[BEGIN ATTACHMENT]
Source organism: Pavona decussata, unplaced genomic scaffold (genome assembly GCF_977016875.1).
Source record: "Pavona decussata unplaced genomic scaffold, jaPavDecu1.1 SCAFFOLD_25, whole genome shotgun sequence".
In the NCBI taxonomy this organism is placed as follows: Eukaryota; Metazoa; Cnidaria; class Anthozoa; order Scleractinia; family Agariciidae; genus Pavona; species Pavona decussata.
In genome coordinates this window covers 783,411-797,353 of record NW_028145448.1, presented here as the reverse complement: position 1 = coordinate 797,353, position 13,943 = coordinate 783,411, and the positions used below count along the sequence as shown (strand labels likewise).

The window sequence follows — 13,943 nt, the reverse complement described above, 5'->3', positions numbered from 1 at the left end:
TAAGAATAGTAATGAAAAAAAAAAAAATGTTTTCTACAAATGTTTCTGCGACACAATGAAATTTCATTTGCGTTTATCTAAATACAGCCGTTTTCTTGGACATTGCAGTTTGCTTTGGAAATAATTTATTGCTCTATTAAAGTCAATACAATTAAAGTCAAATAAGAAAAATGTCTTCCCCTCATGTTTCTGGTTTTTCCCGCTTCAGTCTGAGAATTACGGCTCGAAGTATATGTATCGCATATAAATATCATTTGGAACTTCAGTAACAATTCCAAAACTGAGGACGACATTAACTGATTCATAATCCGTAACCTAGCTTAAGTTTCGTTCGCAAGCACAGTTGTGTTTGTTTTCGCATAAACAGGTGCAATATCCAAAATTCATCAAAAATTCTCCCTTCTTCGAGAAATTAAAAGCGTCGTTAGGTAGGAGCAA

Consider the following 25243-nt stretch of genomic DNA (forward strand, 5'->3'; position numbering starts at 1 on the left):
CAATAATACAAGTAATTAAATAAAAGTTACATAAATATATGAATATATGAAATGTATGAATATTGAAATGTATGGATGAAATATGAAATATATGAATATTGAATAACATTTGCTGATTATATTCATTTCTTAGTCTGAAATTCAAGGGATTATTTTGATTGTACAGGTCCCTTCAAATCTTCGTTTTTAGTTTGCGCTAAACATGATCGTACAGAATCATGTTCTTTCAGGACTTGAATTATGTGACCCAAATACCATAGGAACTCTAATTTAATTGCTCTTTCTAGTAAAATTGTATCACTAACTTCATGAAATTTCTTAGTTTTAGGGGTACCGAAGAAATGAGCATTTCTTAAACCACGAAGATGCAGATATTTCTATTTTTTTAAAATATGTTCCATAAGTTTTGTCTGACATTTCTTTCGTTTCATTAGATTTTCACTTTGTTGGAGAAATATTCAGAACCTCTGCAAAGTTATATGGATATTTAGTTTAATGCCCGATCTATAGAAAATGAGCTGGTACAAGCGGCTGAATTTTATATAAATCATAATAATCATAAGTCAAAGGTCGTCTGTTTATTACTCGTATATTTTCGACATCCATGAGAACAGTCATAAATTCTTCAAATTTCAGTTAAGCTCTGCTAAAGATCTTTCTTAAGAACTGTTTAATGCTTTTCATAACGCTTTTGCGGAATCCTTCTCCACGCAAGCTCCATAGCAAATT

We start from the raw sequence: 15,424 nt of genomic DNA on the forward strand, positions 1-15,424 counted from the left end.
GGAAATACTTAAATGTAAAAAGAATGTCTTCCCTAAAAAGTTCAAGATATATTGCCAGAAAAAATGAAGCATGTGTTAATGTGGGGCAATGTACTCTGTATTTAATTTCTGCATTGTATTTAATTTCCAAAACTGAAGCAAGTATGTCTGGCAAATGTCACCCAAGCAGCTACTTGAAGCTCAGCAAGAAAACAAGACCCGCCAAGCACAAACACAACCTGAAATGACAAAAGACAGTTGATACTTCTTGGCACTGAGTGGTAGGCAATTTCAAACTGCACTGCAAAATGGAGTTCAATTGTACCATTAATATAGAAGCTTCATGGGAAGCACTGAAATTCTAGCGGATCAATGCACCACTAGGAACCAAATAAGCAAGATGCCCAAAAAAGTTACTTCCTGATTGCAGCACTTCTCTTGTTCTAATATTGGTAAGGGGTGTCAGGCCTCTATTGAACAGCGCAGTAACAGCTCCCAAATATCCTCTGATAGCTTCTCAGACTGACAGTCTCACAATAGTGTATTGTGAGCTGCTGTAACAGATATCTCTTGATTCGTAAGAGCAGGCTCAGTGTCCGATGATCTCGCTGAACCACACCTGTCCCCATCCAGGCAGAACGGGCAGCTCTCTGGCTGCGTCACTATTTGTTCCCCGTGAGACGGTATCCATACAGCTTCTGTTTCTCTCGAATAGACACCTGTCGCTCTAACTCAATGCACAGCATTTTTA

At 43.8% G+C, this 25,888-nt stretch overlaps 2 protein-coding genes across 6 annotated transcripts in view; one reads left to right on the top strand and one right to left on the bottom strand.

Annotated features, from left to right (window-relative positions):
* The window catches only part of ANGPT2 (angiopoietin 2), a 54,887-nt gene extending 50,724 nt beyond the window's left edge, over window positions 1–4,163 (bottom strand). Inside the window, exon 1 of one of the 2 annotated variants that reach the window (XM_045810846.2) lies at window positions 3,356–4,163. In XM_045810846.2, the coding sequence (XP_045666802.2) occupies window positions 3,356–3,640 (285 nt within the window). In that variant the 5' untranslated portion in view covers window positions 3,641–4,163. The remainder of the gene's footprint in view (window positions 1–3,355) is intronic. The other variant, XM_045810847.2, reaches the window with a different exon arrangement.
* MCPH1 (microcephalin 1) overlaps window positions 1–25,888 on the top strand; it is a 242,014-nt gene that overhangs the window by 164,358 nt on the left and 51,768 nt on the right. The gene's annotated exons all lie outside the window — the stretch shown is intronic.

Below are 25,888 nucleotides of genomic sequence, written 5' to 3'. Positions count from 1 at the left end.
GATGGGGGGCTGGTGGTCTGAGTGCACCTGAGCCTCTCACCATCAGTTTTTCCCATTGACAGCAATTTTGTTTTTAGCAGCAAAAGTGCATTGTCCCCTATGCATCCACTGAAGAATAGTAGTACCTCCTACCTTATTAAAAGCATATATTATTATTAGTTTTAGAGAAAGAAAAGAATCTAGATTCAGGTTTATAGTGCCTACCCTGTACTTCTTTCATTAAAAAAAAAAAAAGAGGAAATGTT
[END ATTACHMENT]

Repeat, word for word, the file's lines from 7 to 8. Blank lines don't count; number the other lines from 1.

Consider the following 25243-nt stretch of genomic DNA (forward strand, 5'->3'; position numbering starts at 1 on the left):
CAATAATACAAGTAATTAAATAAAAGTTACATAAATATATGAATATATGAAATGTATGAATATTGAAATGTATGGATGAAATATGAAATATATGAATATTGAATAACATTTGCTGATTATATTCATTTCTTAGTCTGAAATTCAAGGGATTATTTTGATTGTACAGGTCCCTTCAAATCTTCGTTTTTAGTTTGCGCTAAACATGATCGTACAGAATCATGTTCTTTCAGGACTTGAATTATGTGACCCAAATACCATAGGAACTCTAATTTAATTGCTCTTTCTAGTAAAATTGTATCACTAACTTCATGAAATTTCTTAGTTTTAGGGGTACCGAAGAAATGAGCATTTCTTAAACCACGAAGATGCAGATATTTCTATTTTTTTAAAATATGTTCCATAAGTTTTGTCTGACATTTCTTTCGTTTCATTAGATTTTCACTTTGTTGGAGAAATATTCAGAACCTCTGCAAAGTTATATGGATATTTAGTTTAATGCCCGATCTATAGAAAATGAGCTGGTACAAGCGGCTGAATTTTATATAAATCATAATAATCATAAGTCAAAGGTCGTCTGTTTATTACTCGTATATTTTCGACATCCATGAGAACAGTCATAAATTCTTCAAATTTCAGTTAAGCTCTGCTAAAGATCTTTCTTAAGAACTGTTTAATGCTTTTCATAACGCTTTTGCGGAATCCTTCTCCACGCAAGCTCCATAGCAAATT